for his efforts to strengthen cooperation in Western Europe through the European Economic Community and to achieve reconciliation between West Germany and the other countries of Eastern Europe.

§10

1970

Norman Ernest Borlaug

for his contributions to the 'green revolution' that was having such an impact on food production particularly in Asia and Latin America.

§5

1969

International Labor Organization

for improving fraternity and peace among nations, pursuing decent work and justice for workers, and providing technical assistance to other developing nations.

§10

1968

René Cassin

for creating the first full draft of the Universal Declaration and his work in the European Court for Human Rights.

§10

1965

United Nations Children's Fund

for its effort to enhance solidarity between nations and reduce the difference between rich and poor states.

§5

1964

Martin Luther King, Jr.

for his non-violent struggle for civil rights for the Afro-American population

§10

1963

International Committee of the Red Cross

for promoting the principles of the Geneva Convention and cooperation with the UN

§9

1963

League of Red Cross Societies

"for their work in the protection of human rights in the ICRC's 100 years of existence."

§9

1962

Linus Pauling

for their work in the protection of human rights in the ICRC's 100 years of existence.

§5

1961

Dag Hammarskjöld

for his campaign against nuclear weapons testing.

§10

1960

Albert John Luthuli

for strengthening the foundations of the United Nations Organization.,

§9

1959

Philip John Noel-Baker, Baron Noel-Baker

for his role in the non-violent struggle against apartheid in South Africa.

§10

1958

Dominique Pire

for his lifelong work for international peace and cooperation.

§10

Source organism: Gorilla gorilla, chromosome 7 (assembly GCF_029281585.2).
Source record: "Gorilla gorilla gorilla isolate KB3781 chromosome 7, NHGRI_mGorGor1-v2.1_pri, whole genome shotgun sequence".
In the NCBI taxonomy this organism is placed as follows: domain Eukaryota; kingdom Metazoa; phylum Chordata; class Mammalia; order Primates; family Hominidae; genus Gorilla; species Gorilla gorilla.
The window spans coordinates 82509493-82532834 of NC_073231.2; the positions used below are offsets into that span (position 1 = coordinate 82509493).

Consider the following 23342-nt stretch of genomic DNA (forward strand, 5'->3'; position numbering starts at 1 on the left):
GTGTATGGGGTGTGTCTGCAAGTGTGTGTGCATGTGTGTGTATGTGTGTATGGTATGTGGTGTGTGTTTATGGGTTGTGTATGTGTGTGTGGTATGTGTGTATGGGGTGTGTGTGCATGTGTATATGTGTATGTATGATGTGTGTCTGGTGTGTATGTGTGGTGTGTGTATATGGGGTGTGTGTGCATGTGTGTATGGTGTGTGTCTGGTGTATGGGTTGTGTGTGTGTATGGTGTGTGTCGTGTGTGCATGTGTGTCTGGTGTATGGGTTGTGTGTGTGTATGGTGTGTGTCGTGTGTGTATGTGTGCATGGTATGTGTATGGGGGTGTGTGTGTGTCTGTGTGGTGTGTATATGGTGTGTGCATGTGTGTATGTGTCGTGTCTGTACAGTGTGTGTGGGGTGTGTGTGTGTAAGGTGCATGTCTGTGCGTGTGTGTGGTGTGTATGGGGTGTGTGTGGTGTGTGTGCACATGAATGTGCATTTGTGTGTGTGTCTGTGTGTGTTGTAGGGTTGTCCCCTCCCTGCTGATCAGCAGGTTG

1957

Lester B. Pearson

for his work in helping refugees in the post-World War II Europe.

§10

1954

Office of the United Nations High Commissioner for Refugees

for his role in helping end the Suez conflict and trying to solve the Middle East question through the United Nations.

§10

1953

George C. Marshall

for protecting refugees, forcibly displaced communities and stateless people, and assisting in their voluntary repatriation, local integration or resettlement to a third country.

§9

1952

Albert Schweitzer

for his work on the post-war European recovery.

§9

1951

Léon Jouhaux

for his propagation for the reverence of life, the very foundations of a lasting peace between individuals, nations, and races.

§9

1950

Ralph Bunche

for his work on social equality and Franco-German reconciliation.

§9

1949

John Boyd Orr, Baron Boyd-Orr of Brechin Mearns

for his works in resolving the Arab-Israeli conflict in Palestine.

§10

1947

American Friends Service Committee and Friends Service Council (FSC)

for his scientific research into nutrition and his works as the first Director-General of the Food and Agriculture Organization and for their work in assisting and rescuing victims of the Nazis.

§10

1946

Emily Greene Balch and John R. Mott

for establishing and strengthening international Protestant Christian student organizations that worked to promote peace and for her work with the Women's International League for Peace and Freedom.

§10

1945

Cordell Hull

for his fight against isolationism at home, his efforts to create a peace bloc of states on the American continents, and his work for the United Nations Organization.

§10

1944

International Committee of the Red Cross

for the great work it has performed during the war in behalf of humanity.

§10

1938

Nansen International Office for Refugees

for its work in aiding refugees.

§9

1937

Robert Gascoyne-Cecil, 1st Viscount Cecil

for his work with the League of Nations.

§1

1936

Carlos Saavedra Lamas

for his mediation of an end to the Chaco War between Paraguay and Bolivia.

§10

1935

Carl von Ossietzky

for his struggle against Germany's rearmament.

§10

1934

Arthur Henderson

for his work for the League, particularly its efforts in disarmament.

§9

1933

Sir Norman Angell

for authoring The Great Illusion and for being a supporter of the League of Nations as well as an influential publicist and educator for peace in general.

§9

1931

Jane Addams and Nicholas Murray Butler